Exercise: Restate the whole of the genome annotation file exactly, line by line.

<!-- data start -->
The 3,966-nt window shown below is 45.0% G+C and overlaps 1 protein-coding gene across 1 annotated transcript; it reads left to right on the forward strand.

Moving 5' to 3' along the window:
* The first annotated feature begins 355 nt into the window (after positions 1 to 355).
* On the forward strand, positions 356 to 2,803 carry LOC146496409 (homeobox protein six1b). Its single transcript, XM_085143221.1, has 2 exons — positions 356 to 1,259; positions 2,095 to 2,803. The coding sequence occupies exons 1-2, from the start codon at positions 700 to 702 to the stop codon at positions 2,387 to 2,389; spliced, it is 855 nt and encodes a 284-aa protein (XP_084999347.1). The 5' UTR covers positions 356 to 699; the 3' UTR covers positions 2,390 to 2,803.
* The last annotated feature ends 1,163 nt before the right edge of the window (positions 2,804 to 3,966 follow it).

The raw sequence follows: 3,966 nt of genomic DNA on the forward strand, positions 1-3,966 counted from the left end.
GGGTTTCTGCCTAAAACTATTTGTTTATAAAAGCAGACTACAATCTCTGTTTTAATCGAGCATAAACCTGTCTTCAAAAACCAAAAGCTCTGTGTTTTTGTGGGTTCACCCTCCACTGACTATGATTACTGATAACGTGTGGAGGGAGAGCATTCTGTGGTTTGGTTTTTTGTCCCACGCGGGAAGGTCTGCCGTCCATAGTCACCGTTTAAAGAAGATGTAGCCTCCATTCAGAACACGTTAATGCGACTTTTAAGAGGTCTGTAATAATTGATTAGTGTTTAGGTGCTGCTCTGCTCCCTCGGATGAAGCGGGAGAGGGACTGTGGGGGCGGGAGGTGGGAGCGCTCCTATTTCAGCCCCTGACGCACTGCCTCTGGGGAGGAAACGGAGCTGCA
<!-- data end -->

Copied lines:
The 3,966-nt window shown below is 45.0% G+C and overlaps 1 protein-coding gene across 1 annotated transcript; it reads left to right on the forward strand.

Moving 5' to 3' along the window:
* The first annotated feature begins 355 nt into the window (after positions 1 to 355).
* On the forward strand, positions 356 to 2,803 carry LOC146496409 (homeobox protein six1b). Its single transcript, XM_085143221.1, has 2 exons — positions 356 to 1,259; positions 2,095 to 2,803. The coding sequence occupies exons 1-2, from the start codon at positions 700 to 702 to the stop codon at positions 2,387 to 2,389; spliced, it is 855 nt and encodes a 284-aa protein (XP_084999347.1). The 5' UTR covers positions 356 to 699; the 3' UTR covers positions 2,390 to 2,803.
* The last annotated feature ends 1,163 nt before the right edge of the window (positions 2,804 to 3,966 follow it).

The raw sequence follows: 3,966 nt of genomic DNA on the forward strand, positions 1-3,966 counted from the left end.
GGGTTTCTGCCTAAAACTATTTGTTTATAAAAGCAGACTACAATCTCTGTTTTAATCGAGCATAAACCTGTCTTCAAAAACCAAAAGCTCTGTGTTTTTGTGGGTTCACCCTCCACTGACTATGATTACTGATAACGTGTGGAGGGAGAGCATTCTGTGGTTTGGTTTTTTGTCCCACGCGGGAAGGTCTGCCGTCCATAGTCACCGTTTAAAGAAGATGTAGCCTCCATTCAGAACACGTTAATGCGACTTTTAAGAGGTCTGTAATAATTGATTAGTGTTTAGGTGCTGCTCTGCTCCCTCGGATGAAGCGGGAGAGGGACTGTGGGGGCGGGAGGTGGGAGCGCTCCTATTTCAGCCCCTGACGCACTGCCTCTGGGGAGGAAACGGAGCTGCA